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To Thomas Jefferson from Tench Coxe, 30 July 1795

From Tench Coxe

Philada. July 30. 1795.

Dear Sir

I have postponed to answer the letter you did me the honor to write last untill I should have found a good opportunity to forward your pacquets to Mr. Monroe, and M. Van Staphorsts & Co. They went, about two weeks ago, in an American Ship, and were committed to the care of a Mr. Murgatroyd of Philadelphia. He is a young [man]1 of good connexions here, and I doubt not will place them in the hands of the gentlemen for whom they are directed.

We have no British News later than the 8th. of June, or French later than the 31st. May and 1st. June. It appears probable, that the want of provisions in G. Britain and Ireland, and their apprehensions from tumults raised for that and other causes with the hope of producing disorders in France have occasioned a renewal of the orders to Capture neutral Vessels, with provisions, bound to France. There are some reasons to suppose a similar measure in regard to french colonial productions for Amsterdam and Hamburg has been adopted. Either will be seriously taken by our countrymen—the latter will be attended with extreme dissatisfaction. Together they will be ill preparatives of the public mind for a sanction our pending treaty with Great Britain.2

I have read that important instrument with considerable attention, and cannot go further, as to the part countenanced by the Senate, than to say I am willing and desirous, that it also should be further amicably negociated and amended. It is made so as not only to hold us bound for what we were originally bound, while they are in part exonerated, but to make us responsible in damages for events arising from their conduct. The candor and the honest fame of our most important functionaries, and of the very respectable men who filled those places and our national honor are soiled by the fraudulent author of the first clear infraction of the old Treaty.

Powers are exercised in regard to the tenure of lands and the law of Descents, not invested in the general government.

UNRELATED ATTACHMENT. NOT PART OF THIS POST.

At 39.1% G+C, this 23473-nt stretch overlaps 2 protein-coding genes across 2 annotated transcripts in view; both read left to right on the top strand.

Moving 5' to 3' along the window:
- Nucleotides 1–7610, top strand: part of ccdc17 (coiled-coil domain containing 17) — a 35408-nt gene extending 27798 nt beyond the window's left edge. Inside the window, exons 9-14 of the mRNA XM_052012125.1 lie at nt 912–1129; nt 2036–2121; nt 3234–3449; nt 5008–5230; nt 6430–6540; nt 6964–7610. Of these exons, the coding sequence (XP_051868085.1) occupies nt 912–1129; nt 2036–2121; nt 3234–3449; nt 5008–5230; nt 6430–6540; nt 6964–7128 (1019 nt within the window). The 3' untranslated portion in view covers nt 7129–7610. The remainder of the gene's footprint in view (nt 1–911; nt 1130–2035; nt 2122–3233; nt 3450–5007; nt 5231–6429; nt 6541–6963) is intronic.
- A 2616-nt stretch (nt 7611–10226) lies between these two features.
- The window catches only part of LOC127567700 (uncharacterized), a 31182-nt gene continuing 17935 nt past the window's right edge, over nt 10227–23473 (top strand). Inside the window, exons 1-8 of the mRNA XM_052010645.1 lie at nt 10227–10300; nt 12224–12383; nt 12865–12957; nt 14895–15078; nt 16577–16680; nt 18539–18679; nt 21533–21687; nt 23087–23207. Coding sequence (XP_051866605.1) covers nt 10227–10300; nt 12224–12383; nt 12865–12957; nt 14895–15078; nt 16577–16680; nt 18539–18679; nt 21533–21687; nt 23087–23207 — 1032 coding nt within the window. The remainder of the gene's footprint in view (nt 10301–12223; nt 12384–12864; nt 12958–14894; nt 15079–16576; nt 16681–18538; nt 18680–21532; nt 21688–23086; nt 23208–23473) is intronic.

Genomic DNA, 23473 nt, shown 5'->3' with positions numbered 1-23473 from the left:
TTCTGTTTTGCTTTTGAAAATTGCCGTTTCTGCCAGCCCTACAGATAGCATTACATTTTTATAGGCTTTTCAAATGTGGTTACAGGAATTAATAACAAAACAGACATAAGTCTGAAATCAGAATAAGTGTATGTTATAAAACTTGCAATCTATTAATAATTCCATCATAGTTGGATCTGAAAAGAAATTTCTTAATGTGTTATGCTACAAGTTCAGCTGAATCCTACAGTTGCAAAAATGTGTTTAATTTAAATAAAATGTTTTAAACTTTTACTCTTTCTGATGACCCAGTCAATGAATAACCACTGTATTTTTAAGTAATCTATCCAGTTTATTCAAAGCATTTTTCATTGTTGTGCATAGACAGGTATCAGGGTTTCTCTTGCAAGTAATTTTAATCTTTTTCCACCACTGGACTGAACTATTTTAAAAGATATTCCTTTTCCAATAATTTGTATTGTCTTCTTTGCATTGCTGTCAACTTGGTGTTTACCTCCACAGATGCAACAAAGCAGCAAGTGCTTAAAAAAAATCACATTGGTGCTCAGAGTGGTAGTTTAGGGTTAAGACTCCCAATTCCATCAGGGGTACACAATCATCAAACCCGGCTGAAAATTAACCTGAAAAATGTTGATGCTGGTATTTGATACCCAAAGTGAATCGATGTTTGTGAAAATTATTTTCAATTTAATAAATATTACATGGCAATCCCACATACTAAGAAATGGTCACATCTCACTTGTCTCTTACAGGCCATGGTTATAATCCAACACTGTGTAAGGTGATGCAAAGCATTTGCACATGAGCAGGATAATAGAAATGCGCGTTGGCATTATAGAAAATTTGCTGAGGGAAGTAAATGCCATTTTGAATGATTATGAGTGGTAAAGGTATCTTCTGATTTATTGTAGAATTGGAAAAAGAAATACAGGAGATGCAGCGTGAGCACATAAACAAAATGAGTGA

The West India Article is not more exceptionable as to tonnage and exportation of commodities of the kinds raised in the Islands, than in regard to the objects of interchange in the direct intercourse between our ports and the W. Indies. We can fetch and carry about twenty articles of their and our produce, while they can fetch and carry, by a statute they can make in a week, all the productions and manufactures of these states or of their colonies.

While Britain has given to France, whom she terms her natural enemy the freedom of enemies goods in her ships, and the most equitable concession as to articles of contraband of war, the nature of that Amity in which she has made this treaty has permitted her to refuse an acquiescence in either of those Arrangements with us. Our Virgin crop of wood, and naval stores are made contraband of war. We have covenanted to relinquish those favorable principles of the Armed neutrality.

We have agreed not to seize the private property (funds, stocks and Debts) within our reach, but left them open the opportunity to seize our private property, no less sacred, on the Sea.

The spirit of this treaty, commercial and political, is as rigidly selfish as the navigation act of Great Britain—for tho some things are granted they are mere Indian presents, for which a greater value was to be placed within their reach at the Moment of Donation.

I do not know what are the prospects of the Business or even the present state of it. But I think the President is yet uncommitted—and waiting for information and argument. These few hasty remarks, in which I have expressed, but part of my mind, I make in some degree of confidence. I have the honor to be with great Respect, dear sir, Yr. mo. obt. hble Servt.

Tench Coxe

RC (DLC); endorsed by TJ as received 18 Aug. 1795 and so recorded in SJL. FC (PHi: Coxe Papers); with minor variations. FC (Lb in same); with one important variation (see note 1 below).

TJ’s letter to Coxe was dated 1 June 1795. Renewal of the orders: see note to James Monroe to TJ, 27 June 1795. The tenure of lands and the law of descents: a reference to Article 9 of the Jay Treaty, which concerned the possession, sale, and bequeathal of land held by British subjects in the United States and American citizens in British dominions (Miller, Treaties, ii, 253–4). West India article: see note to Henry Tazewell to TJ, 1 July 1795. Britain has given to France: for the relevant article of the 1786 commercial treaty between Great Britain and France, see note to TJ to Edmond Charles Genet, 24 July 1793. In contrast to the Jay Treaty, the 1780 League of armed neutrality excluded ship timber and naval stores from its definition of contraband (Miller, Treaties, ii, 259; James B. Scott, ed., The Armed Neutralities of 1780 and 1800 [New York, 1918], 274, 329).

1Word inadvertently omitted here and in FC supplied from second FC.

2Thus in all three texts.

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